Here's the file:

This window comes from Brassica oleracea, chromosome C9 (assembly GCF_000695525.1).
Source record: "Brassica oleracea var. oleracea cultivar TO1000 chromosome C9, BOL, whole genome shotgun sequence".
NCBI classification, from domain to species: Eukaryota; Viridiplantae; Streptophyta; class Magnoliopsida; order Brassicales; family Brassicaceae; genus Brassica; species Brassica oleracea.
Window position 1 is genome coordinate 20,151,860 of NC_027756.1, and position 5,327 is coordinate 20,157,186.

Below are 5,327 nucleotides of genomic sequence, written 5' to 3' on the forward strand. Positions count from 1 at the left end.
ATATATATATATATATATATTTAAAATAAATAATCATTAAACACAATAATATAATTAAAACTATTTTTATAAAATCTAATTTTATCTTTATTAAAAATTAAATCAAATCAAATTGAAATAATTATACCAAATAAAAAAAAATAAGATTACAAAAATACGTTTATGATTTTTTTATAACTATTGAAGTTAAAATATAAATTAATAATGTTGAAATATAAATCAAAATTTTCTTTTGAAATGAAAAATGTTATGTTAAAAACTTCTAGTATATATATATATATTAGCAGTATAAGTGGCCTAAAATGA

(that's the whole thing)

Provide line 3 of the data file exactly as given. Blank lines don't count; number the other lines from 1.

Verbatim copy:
NCBI classification, from domain to species: Eukaryota; Viridiplantae; Streptophyta; class Magnoliopsida; order Brassicales; family Brassicaceae; genus Brassica; species Brassica oleracea.